when the exercise results are to be used for exer- integrated to answer questions on exercise cap-
cise prescription in a pulmonary rehabilitation acity, safety of exercise and limitation of exercise,
programme. Workload increment size does not and specific questions, such as exercise prescrip-
affect V’O2,max, ventilation or HR, but results in sig- tion.
nificant differences in maximal workload [20]:
How to interpret the maximal
exercise test Figure 2
1.1 10 W.min-1 Exercise protocols for incremental
5 W.min-1
The main outcome of the maximal exercise test is
exercise testing. Reproduced with
V’O2,max, standardised per kilogram of body permission from [20].
weight. Alternatively, comparison with reference
L.min-1

-1
0.9 20 W.min
values allows the level of exercise impairment to
be judged. The European Respiratory Society
0.7
(ERS) report on exercise impairment in patients
V 'O2

with respiratory disease [23] describes two equa-


0.5 tions used as reference values for V’O2,max. The
equation of Jones et al. [24] seems useful in
0 10 20 30 40 50 60 70
Work W
clinical practice for cycle ergometry (table 1).
Exercise laboratories should be encouraged to

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REVIEW Exercise testing: why, which and how to interpret

test some healthy control subjects in the age span at which aerobic metabolism converts to more
of interest to evaluate which normal values best anaerobic metabolism (the lactic threshold) can
suit their laboratory setting. be identified. This point can be ideally identified
In physiological terms, exercise is maximal on plots of V’O2 and V’CO2 and plots of minute
when one or more components of the oxygen ventilation (V’E)/V’O2 and V’E/V’CO2 (figure 3).
transport chain are are loaded to their limit. The The lactic threshold (----; normally at 50–60%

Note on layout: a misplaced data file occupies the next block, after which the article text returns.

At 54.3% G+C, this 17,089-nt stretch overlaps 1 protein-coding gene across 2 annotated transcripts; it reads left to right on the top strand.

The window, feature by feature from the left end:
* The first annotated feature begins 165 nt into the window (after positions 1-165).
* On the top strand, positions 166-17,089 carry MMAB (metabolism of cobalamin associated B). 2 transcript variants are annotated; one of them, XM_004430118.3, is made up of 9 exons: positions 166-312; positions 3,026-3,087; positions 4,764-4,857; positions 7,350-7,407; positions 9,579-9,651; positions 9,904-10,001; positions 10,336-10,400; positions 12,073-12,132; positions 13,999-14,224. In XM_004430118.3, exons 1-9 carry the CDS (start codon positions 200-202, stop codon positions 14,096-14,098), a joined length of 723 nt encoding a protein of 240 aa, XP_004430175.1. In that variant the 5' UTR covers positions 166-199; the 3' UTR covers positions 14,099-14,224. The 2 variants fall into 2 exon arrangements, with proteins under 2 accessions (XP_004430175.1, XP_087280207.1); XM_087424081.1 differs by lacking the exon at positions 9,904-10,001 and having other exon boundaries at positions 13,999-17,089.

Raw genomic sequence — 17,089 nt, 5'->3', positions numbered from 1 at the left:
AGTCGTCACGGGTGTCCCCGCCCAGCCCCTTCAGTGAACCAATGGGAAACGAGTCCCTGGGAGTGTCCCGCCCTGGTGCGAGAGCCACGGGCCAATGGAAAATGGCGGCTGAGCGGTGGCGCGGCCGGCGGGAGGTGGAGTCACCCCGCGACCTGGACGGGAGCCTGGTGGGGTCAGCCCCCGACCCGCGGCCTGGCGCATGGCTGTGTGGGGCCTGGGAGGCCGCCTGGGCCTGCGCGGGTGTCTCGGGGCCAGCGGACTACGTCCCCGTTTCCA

components of the oxygen transport chain are V’O2,max or >40% V’O2,max predicted [28]) is the
considered to be pulmonary gas exchange, venti- point where the linear relationship between V’O2
lation, circulation and muscle function (including and V’CO2 changes (....), while V’E/ V’CO2remains
peripheral gas exchange). However, in most clini- unchanged [29, 30]. Finally, exercise perform-
cal instances, the termination of exercise is due to ance will be limited by the weakest component of
intolerable symptoms. Killian et al. [26] found the physiological chain of ventilation: pulmonary
that Borg scores of 7 or 8 were perceived as unac- gas exchange, muscle cell metabolism, muscle
ceptable symptoms. force, or perception of fatigue and dyspnoea [25,
31]. More specifically, the limitations presented in
Causes of exercise limitation table 2 might be identified.
Several flow charts have been proposed for the A cardiocirculatory limitation is identified
interpretation of cardiopulmonary exercise test- when cardiac output fails to increase in order to
ing [25, 27]. During an incremental exercise test, meet the oxygen demands of the working mus-
an increase of 10 mL in V’O2,max is expected per cles. HR assessment is used as a non-invasive
Watt increment in workload. A higher value is indicator of cardiac output, and a linear relation-
observed in obese subjects or when mechanical ship exists between HR and V’O2. Achievement of
efficiency is low. In addition, the exercise intensity the age-specific maximal HR (HRmax; 220–age

Table 1 Reference values for maximal oxygen uptake

Reference value Category Ref


0.046 x H–0.021 x A–0.62 x S–4.31 (SD 0.458) Male and female [24]
W x (50.7–0.372 x A) Male [25]
(50.7–0.372 x A)+(6 x (W–Wnl)) Overweight
((Wnl+W)/2) x (50.7–0.372 x A) Underweight
(W+43) x (22.78–0.17 x H) Female [25]
(W+43) x (22.78–0.17 x A)(6 x (W–Wnl)) Overweight
((Wnl+W+86)/2) x (22.78–0.17 x age) Underweight

H: height in cm; W: weight in kg; Wnl: predicted normal weight in kg (0.65 x H–42.8); A: age; S: sex